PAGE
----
Tuesday, November 07, 2017

When Will Yeshivos Wake Up?

Intensive Torah study is not for everyone
Miriam Altman offers some words of wisdom after making an observation about the state of Orthodox Jewish education in our day. Specifically about Yeshivos. It was offered in the context of a conversation initiated here a couple of days ago about her son, AY’s decision to attend a public high school for the balance of his high school education: 
I have seen so many families where boys hate, resent, or even stop talking to their parents because they were forced into a yeshiva where they did not belong. They suffer from low self esteem (because they know they are in a flunky yeshiva or at the bottom of their class in a good yeshiva), engage in addictive behavior and hate their families and Hashem. And for what? For not conforming to a system which has never been normative Judaism? Not everyone is able to sit and learn that much and honestly, no one can really afford to. To make that the standard for the community is just wrong.
(For purposes of this essay, I am not including modern Orthodox Yeshivas which are an entirely different issue. I am talking about the more or less mainstream right wing Yeshivos that constitute the vast majority of Yeshivos in America.) 

There is something wrong with the Yeshiva system. I do not mean to say that there is no positive value to it. Of course there is. A Yeshiva education is the sine qua non for perpetuating Judaism. Without it, we can easily fall prey to our culture’s assimilationist environment. That should be obvious to anyone that has been paying attention. Orthodox Jewry which places such a high value on educating its children Jewishly via a Yeshiva education is the only ‘denomination’ that is growing. This is in contradistinction to other denominations which do not emphasize a Jewish education anywhere near as much for their children - if at all – and whose demographic is shrinking.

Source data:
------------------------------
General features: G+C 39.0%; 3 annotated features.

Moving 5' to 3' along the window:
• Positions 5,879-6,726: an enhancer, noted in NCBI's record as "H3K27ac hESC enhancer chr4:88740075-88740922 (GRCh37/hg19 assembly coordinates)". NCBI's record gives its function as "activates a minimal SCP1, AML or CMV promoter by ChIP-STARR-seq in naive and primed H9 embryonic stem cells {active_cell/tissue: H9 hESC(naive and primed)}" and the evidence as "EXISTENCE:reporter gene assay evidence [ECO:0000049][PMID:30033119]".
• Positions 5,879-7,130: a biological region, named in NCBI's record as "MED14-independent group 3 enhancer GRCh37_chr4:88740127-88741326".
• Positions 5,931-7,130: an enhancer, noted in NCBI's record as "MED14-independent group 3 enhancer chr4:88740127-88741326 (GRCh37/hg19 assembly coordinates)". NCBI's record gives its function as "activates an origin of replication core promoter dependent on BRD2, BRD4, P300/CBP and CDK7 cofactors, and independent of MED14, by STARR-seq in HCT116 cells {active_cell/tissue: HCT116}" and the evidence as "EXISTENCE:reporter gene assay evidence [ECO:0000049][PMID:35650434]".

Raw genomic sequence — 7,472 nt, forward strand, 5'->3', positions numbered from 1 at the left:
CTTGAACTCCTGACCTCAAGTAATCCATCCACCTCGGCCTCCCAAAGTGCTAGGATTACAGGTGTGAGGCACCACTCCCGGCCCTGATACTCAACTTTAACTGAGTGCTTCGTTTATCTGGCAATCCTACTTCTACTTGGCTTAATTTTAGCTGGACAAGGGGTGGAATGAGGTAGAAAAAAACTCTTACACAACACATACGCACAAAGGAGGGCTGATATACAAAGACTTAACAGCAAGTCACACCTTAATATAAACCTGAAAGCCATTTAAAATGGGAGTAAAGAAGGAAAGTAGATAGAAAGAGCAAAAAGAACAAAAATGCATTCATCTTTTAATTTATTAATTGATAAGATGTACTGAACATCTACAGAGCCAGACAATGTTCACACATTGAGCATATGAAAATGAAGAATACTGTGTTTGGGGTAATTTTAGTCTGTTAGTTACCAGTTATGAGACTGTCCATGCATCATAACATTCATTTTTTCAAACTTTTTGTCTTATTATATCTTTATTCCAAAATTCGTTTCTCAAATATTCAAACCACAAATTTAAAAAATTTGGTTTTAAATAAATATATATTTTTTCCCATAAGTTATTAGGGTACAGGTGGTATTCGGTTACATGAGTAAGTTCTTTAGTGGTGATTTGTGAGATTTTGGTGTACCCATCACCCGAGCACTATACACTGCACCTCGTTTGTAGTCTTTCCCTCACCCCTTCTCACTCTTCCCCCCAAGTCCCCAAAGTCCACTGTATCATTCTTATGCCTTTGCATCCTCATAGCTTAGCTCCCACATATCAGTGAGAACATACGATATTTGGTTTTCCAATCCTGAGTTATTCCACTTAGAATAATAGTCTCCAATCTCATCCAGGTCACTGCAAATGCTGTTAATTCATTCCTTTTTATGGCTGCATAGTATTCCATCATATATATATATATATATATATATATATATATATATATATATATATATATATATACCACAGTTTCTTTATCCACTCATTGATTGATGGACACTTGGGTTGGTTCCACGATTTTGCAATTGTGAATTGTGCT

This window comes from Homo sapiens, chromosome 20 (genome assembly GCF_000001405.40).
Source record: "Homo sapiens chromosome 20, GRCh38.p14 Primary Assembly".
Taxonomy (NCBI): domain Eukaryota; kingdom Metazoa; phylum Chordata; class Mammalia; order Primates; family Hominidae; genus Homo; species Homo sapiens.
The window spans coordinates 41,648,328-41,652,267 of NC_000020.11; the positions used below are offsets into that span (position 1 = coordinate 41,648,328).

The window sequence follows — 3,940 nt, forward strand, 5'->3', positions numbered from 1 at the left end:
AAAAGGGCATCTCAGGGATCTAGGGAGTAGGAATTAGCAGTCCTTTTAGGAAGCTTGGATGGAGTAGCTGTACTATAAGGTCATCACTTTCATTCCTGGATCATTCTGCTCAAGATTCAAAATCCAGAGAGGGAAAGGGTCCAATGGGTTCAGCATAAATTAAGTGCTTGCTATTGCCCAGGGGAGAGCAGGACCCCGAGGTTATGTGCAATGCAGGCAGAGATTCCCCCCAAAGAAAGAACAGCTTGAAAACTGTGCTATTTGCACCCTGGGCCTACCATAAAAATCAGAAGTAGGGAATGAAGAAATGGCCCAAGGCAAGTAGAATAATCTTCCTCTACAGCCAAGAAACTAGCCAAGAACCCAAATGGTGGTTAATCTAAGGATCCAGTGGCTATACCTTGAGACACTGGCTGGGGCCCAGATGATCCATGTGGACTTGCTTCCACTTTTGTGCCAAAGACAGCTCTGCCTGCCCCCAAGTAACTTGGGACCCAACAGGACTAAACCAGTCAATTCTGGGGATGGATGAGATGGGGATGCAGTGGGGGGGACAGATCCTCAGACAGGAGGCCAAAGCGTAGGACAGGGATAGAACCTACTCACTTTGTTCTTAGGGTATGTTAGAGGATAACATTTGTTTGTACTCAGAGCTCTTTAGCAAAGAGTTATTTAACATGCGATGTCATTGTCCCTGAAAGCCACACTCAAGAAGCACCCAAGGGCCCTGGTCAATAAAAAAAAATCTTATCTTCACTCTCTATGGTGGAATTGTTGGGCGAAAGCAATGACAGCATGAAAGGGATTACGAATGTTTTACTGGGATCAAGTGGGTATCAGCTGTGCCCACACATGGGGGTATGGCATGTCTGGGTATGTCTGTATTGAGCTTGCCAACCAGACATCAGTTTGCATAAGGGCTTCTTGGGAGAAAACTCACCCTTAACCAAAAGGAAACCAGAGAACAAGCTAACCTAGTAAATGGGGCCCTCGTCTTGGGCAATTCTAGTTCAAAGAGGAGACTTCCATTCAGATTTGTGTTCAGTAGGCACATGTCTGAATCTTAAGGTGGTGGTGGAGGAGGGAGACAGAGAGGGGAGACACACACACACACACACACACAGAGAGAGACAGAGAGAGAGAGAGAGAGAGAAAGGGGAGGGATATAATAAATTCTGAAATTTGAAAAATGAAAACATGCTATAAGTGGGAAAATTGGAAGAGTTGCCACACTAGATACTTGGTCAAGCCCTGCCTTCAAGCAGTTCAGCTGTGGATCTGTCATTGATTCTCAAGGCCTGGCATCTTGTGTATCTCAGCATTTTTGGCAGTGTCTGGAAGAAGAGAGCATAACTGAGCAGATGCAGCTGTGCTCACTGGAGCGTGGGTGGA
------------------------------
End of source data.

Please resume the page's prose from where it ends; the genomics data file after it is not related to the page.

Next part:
Nor do I want to minimize the importance and success Yeshivos have had in advancing the notion of Torah study as a primary value in Judaism. Yeshivos have been wildly successful at that. Probably more than the pioneers of the American Yeshiva system ever envisioned they would. But even though there is so much that is so very right about it, clearly there is something very wrong about it, too. And Mrs. Altman describes it all too well.

In past discussions about the value of a secular education, I have always focused on the importance of secular studies as a vehicle to enable Orthodox Jewry to better provide for their families. I have also stressed my own view about the intrinsic value of secular studies as an important discipline in its own right – which is one of the fundamental tenets of the Torah U’Mada Hashkafa.